Quasar Blast: Largest Blast Ever Recorded Is 2 Trillion Times The Power Of The Sun

By Danny Choy on November 30, 2012 12:13 PM EST

Quasar blast
An illustration of Quasar SDSS J1106+1939 ejecting materials (Photo: ESO/L. Calçada)

Astronomical records are broken this week as we reported the discovery of the largest black hole in the known universe yesterday, an incredible mass that is equivalent to 17 billion suns. In fact, the mass of this black hole is so great, it accounts for 14 percent of the mass in its galaxy, NGC 1277. If a black hole of this magnitude was located in our Milky Way, it would swallow our solar system whole.

Like Us on Facebook

Now, the European Southern Observatory's (ESO) Very Large Telescope of Chile has found something incomprehensibly larger - a quasar blast with an outflow of energy equal to one trillion suns. In fact, it ejects 100 times the energy of our entire Milky Way galaxy.

A Black hole is an enormous, dark, invisible vortex that is capable of sucking all forms of materials including light and will continue to grow in mass as it devours more and more energy and matter particles. Quasars, which surround supermassive black holes, perform the exact opposite phenomena of ejecting materials at an incredibly high rate of speed. Here's another figure to throw around: the latest discovered mega-quasar is a staggering five-times more intense than the next most powerful blast ever recorded.

The discovery of the brilliant quasar was actually made earlier this year but only recently did studies accepted by The Astrophysical Journal officially confirm evidence that it is the most powerful blast to date. Scientists hope that the findings from this astounding quasar can help them understand exactly how quasars influence the universe.

Team leader Nahum Arav of Virginia Tech explains the data recorded from the observation: "We have discovered the most energetic quasar outflow known to date. The rate that energy is carried away by this huge mass of material ejected at high speed from SDSS J1106+1939 is at least equivalent to two million million times the power output of the Sun."

"This is the first time that a quasar outflow has been measured to have the sort of very high energies that are predicted by theory. I've been looking for something like this for a decade, so it's thrilling to finally find one of the monster outflows that have been predicted!"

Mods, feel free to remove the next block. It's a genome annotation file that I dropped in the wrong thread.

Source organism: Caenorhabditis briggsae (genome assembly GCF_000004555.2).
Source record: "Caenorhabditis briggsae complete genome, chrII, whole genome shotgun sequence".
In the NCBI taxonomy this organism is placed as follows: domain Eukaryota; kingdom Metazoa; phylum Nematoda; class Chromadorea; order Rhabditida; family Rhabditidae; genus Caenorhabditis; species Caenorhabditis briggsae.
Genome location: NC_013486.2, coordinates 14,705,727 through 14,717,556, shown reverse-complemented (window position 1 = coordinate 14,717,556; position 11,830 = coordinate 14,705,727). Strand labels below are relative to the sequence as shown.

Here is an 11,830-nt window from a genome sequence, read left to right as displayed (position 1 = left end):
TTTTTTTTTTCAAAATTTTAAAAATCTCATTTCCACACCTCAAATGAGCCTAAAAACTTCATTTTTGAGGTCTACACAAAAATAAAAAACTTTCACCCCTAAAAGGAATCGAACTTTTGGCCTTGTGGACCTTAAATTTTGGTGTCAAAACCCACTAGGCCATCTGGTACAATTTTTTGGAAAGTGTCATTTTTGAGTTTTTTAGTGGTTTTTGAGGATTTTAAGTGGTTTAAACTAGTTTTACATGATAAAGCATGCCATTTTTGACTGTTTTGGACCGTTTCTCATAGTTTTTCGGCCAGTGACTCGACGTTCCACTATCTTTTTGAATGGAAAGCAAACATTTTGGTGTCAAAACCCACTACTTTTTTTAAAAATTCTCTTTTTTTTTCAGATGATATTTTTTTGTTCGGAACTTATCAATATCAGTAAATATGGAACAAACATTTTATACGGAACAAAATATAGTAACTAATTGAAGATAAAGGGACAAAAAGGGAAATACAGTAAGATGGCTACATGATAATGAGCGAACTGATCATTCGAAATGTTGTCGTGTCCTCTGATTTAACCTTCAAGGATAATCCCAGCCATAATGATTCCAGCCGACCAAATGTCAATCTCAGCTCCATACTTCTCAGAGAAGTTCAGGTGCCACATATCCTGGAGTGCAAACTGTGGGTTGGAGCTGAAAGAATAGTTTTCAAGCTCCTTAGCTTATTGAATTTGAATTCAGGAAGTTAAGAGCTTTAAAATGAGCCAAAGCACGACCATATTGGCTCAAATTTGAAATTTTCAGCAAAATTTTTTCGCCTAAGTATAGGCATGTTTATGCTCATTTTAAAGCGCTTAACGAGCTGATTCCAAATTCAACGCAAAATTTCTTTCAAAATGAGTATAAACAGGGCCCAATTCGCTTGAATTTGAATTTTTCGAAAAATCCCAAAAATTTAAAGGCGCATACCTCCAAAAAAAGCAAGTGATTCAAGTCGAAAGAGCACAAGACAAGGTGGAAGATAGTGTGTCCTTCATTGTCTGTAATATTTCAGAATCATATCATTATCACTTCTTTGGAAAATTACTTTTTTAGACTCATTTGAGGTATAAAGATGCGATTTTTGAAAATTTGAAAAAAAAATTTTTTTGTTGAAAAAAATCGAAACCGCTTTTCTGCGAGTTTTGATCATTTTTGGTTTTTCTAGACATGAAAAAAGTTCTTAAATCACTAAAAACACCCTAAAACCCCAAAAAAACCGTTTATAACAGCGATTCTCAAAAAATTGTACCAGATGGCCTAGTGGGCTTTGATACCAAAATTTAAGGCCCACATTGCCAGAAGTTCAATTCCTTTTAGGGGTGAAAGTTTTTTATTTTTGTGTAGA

Translating this energy into mass, quasar SDSS J1106+1939 endlessly shoots out particles at 5,000 mph that equal to a rate of approximately 400 times the mass of the sun each year.

Quasar theories among scientists involve its role in the formation of galaxies as well as ideas that form relationships between the mass of a galaxy to the mass of its central supermassive black hole.

© 2012 iScience Times All rights reserved. Do not reproduce without permission.

Join the Conversation

Sponsored From Around the Web

    ZergNet
Follow iScience Times
us on facebook RSS
 
us on google
 
Most Popular
INSIDE iScience Times
Do Dolphins Get High? BBC Cameras Catch Dolphins Chewing On Pufferfish Toxins
Do Dolphins Get High? BBC Cameras Catch Dolphins Chewing On Pufferfish Toxins
How Many Ways Can You Tie A Tie?
How Many Ways Can You Tie A Tie?
Ribbon Of Charged Particles At Solar System's Edge Acts Like A Wind Sock For Interstellar Magnetism
Ribbon Of Charged Particles At Solar System's Edge Acts Like A Wind Sock For Interstellar Magnetism
How to Turn Your Tap Water Faucet  Into a Coffee Spout [VIDEO]
How to Turn Your Tap Water Faucet Into a Coffee Spout [VIDEO]
Coolest Science Photos Of 2013: From Blobfish To Two-Headed Shark, Comet ISON To Mars Selfie
Coolest Science Photos Of 2013: From Blobfish To Two-Headed Shark, Comet ISON To Mars Selfie
This Is A Scientifically-Proven Rock-Paper-Scissors Winning Strategy (But If Your Opponent Uses It Too, It's A Draw)
This Is A Scientifically-Proven Rock-Paper-Scissors Winning Strategy (But If Your Opponent Uses It Too, It's A Draw)